Win Some, Lose Some

Success and Failure in the Veg Plot

First of all, I dropped and broke the camera today so as I have no photos to upload, here is a nice picture of a Painted Lady on one of my sunflowers to be going on with. Hope to obtain a repair/replacement soon

It's very easy to blog about all the great successes you've had in the garden, and conveniently forget about all those things that didn't quite turn out how you expected, not to mention all those things that were complete disasters. (Cherries spring to mind) Part of being a gardener is the ability to ignore, or at least learn from all the mistakes, and still feel enthused enough to carry on regardless. Although I did think for a while that I might give up on peas altogether. Well not really, even though my harvest was about the size of half a small bag of Birds Eyes, I will put it down to the variety, or the poor weather at vital times, (and will not mention my inadequate supports, lack of watering, and forgetting to pick regularly) and try again next year.

On the plus side, garlic has again been good,- variety Music,- although struck by rust which made the leaves brown prematurely, the crop is still good and we are already enjoying it. I'm not sure whether to use some as a seed crop as I did last year, or whether to buy some fresh, I don't know whether the rust will carry over on the bulbs?

I haven't grown runner beans for some years, but this years crop is excellent, I'm managing to pick the beans young and tender, variety Enorma. Courgettes, as always are excellent, and as usual I've planted far too many, variety, Nano Verde di Milano.

Tomatoes have done ok, I sprayed with old fashioned Bordeaux Mixture against blight as I lost all my crop the last two years, and it seems to have worked reasonably well. There is still some blight on some outdoor plants but most of the greenhouse plants are clean. I used Jamie's recipe for the Mothership Tomato Salad to good effect, it's delicious, and what's leftover makes a great sandwich the next day for lunch. In fact I'm rather addicted to it, which is jolly healthy and a sight better for the arteries than other common addictions like chocolate cake or gin, though I do like them as well.

For anyone who doesn't have Jamie's book the gist of the recipe is, I'm sure Jamie won't mind my saying, very simple. Roughly chopped garden tomatoes, the greater the variety, the better, sprinkled with salt and left in a colander to drain for a bit. This concentrates the flavour, ready for the dressing of extra virgin olive oil and balsamic vinegar 3 to 1, as much mashed garlic as you like, some pepper and chopped parsley and basil. Use plenty of dressing and serve with some home made flat bread to dip in with, and to make the sandwich with the next day.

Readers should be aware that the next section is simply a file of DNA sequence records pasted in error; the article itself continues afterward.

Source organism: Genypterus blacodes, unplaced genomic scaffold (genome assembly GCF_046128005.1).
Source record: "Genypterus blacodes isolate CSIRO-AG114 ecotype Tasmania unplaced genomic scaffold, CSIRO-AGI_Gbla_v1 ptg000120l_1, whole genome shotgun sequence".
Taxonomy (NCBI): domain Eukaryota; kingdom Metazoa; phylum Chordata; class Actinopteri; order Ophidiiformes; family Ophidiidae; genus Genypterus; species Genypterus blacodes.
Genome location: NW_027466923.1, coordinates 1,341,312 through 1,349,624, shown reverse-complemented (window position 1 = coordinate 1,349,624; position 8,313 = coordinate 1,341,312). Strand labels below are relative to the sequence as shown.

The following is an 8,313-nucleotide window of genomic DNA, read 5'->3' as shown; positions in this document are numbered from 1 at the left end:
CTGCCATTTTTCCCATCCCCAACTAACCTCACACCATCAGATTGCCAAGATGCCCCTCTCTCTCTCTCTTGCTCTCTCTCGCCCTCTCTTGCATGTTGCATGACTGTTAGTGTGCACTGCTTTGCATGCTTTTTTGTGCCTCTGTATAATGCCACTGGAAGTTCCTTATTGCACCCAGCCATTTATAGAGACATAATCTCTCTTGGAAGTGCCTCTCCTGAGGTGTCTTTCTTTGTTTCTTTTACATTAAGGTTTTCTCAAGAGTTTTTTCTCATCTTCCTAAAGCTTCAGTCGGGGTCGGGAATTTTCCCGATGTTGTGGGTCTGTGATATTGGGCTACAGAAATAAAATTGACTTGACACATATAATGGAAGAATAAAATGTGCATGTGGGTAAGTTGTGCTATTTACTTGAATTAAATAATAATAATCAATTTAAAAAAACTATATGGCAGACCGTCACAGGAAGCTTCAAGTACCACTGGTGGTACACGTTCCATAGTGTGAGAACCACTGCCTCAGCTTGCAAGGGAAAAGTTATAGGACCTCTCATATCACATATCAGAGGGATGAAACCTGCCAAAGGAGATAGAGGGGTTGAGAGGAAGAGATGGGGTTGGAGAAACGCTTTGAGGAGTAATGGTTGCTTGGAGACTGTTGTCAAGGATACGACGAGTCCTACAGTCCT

This year's tomato varieties in order of success - Sungold, Red Zebra, Black Prince, Prudens Purple, Amish Paste, Brandywine, Sub Arctic Plenty. My son The Professional Gardener thinks that Gardeners Delight is the best flavoured, he may be right, but I didn't grow it this year. Next year I think I will try the blight resistant variety, I think it's called Ferline, has to be worth a try as I have lost so much in recent years.

Every garden has its instrinsic problems, mine is fungal diseases, - blight on tomatoes and potatoes, black spot on the roses, and rust on the garlic, roses, and hollyhocks. Other people suffer with different things, often to do with the climate and situation. The PG, for example has slugs and snails, which I happily do not suffer with. Although I know what it's like as I've had gardens full of them in the past. My chickens and ducks take care of every slimy crawling thing for me. He, the PG, has a walled garden and no chickens - I did offer to lend him a chicken, but I think we came to the conclusion that it might actually do more damage than the slugs, with all the scratching you have to put up with, you have to have a certain kind of shall we say, laissez-faire style of gardening to accomodate poultry. And he, being a PG, holds no truck with that kind of thing. For myself, I keep the birds in a run for some of the year, during the time they would do most damage to young seedlings and so on, but for most of the year, from about July onwards until the following late Spring, they are free to roam, and the damage they do is manageable.

I've even had some success with aubergines this year, Viserba, in the greenhouse, I usually grow some plants and then throw them out when they get whitefly and duly keel over. But I picked a good size one yesterday,and several others are coming on. There's an italian recipe for pasta with aubergine stuffing that I think I might try out, will report back if it's as tasty as I hope.

The Ornamental Garden
A good tip when planting out in the Spring is to remember that some plants grow very tall and others don't. This may seem like an elementary observation, and someone who's been gardening since the old queen died could reasonably be expected to know this. No one in their right mind for example, would plant a big clump of Michaelmas Daisies in the front of a border so that during the summer when it's growing like BillyO but not flowering, it will completely obscure the lovely Rosa Mundi behind, which is in full flower, and even the tall blue globes of the Agapanthus will be bobbing about behind it like someone at the theatre seated behind the woman with the big hat on. Like this for example.... [picture follows..]
So next year I shall move it somewhere more sensible, and make loads of other ridiculous mistakes.


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